POLARCODE increases safety in Polar waters

Maritime transport and economic activity is expected to increase in the Arctic. Arctic sea and water areas are environmentally extremely sensitive. To prevent environmental risks, the International Maritime Organization (IMO) has issued a Polar Code, which is to enter in force on January 1, 2017. The code is an international binding norm addressed to vessels sailing in Northern Arctic waters and waters surrounding the Antarctica. The code presumes more rigorous safety and environmental regulations for vessels sailing in waters surrounding the two poles.

In order to ensure effective implementation of the Polar Code, there is a need to strengthen the evidence base of national policy makers. In Finland, this challenge is tackled by the POLARCODE project initiated on 1 September 2015, as a part of implementation of the Finnish Government Plan for Analysis, Assessment and Research 2015. The aim of the POLARCODE project is to collect and summarize existing information needed in the implementation of the Polar Code and to give recommendations concerning in particular the different options for execution of safety and environmental regulations in Finland.

One of the essential issues in terms of environmental impact of Arctic shipping are short-term climate forcers, such as black carbon. Black carbon is formed through the incomplete burning of fuels. It is the most strongly light-absorbing component of particulate matter and has a greater near-term warming impact than carbon dioxide. When deposited on snow or ice, black carbon warms the surface, resulting in the acceleration of ice-melt in the Arctic. The project will summarize the potential operational or technical approaches of reducing black carbon emissions, such as energy efficient vessel use and emission control techniques.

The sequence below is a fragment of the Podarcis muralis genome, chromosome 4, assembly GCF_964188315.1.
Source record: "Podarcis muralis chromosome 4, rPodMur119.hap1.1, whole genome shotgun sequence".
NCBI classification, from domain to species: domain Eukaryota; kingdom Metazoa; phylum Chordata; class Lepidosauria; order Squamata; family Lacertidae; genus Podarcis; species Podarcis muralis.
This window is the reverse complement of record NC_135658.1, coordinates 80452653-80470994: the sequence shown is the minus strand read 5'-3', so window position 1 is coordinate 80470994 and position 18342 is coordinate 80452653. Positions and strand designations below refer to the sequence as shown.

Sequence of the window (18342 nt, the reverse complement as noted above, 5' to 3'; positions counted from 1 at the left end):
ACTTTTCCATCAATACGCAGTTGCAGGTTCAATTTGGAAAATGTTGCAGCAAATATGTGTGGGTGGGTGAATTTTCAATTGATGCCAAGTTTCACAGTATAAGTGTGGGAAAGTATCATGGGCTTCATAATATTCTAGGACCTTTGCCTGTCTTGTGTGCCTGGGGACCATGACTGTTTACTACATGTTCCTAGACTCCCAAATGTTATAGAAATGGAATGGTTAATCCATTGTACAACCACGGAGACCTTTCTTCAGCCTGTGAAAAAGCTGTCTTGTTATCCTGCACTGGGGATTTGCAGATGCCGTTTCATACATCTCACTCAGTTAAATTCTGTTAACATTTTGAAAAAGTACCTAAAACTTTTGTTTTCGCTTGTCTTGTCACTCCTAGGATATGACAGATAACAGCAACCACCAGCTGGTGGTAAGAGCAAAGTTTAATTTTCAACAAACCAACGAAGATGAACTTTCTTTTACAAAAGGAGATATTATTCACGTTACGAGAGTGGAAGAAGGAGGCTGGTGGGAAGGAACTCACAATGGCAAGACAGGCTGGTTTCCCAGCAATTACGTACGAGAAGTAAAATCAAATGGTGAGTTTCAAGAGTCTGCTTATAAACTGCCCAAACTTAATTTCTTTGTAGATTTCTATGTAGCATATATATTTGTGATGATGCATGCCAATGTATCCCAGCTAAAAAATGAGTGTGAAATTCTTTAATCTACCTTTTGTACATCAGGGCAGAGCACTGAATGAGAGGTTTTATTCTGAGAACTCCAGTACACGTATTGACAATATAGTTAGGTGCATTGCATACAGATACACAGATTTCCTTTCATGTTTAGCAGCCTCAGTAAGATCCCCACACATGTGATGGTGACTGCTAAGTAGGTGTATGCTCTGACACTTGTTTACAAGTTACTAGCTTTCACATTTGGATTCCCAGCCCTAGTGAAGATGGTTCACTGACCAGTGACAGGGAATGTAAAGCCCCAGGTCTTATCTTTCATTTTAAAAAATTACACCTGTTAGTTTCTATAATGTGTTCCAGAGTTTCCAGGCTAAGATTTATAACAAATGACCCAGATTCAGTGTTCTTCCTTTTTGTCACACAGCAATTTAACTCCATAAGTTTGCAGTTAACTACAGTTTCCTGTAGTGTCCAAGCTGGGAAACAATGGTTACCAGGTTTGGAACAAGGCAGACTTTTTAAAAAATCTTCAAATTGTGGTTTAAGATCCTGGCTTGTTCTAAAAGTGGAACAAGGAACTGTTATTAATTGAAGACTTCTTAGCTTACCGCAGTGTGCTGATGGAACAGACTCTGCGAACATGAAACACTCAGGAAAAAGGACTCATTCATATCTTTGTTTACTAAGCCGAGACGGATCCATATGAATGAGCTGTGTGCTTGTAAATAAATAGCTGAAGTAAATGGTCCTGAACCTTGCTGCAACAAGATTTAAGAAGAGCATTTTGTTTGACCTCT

The project also explores Arctic ice circumstances and the ability of vessels with an ice classification according to the Finnish-Swedish ice class system to sail safely in the Arctic waters. Furthermore, recommendations will be given how this framing should be written in the Polar Water Operations Manual approved by the Flag state. In order to map safety issues related to the Polar Code, the project has involved expert organizations offering maritime training. We have organized a collaboration event for maritime schools and other interest groups in October 2015 and conducted interviews with key experts in order to outline issues related to Polar Code compatible crew qualifications and training. Last, but not least, the project studies the applicability of existing ballast water treatment (BWT) systems in Arctic conditions and will investigate if Finnish shipbuilding companies have responded to anticipations regarding the demands of IMO BWM Convention that is expected to take place during 2016.

The POLARCODE project will deliver its recommendations for policy makers by the end of February, 2016. The project is implemented in collaboration between Brahea Centre at the University of Turku, Centre for Maritime Studies (CMS) and Thule Institute at the University of Oulu.

Further information:

Project leader Johanna Yliskylä-Peuralahti (johanna.yliskyla-peuralahti(at)utu.fi), Brahea Centre at the University of Turku

Katariina Ala-Rämi (katariina.ala-rami(at)utu.fi) and Risto Rova (risto.rova(at)utu.fi), Centre for Maritime Studies Oulu

Eva Pongracz (eva.pongracz(at)oulu.fi) and Tanja Kolli (tanja.kolli(at)oulu.fi), University of Oulu, Thule Institute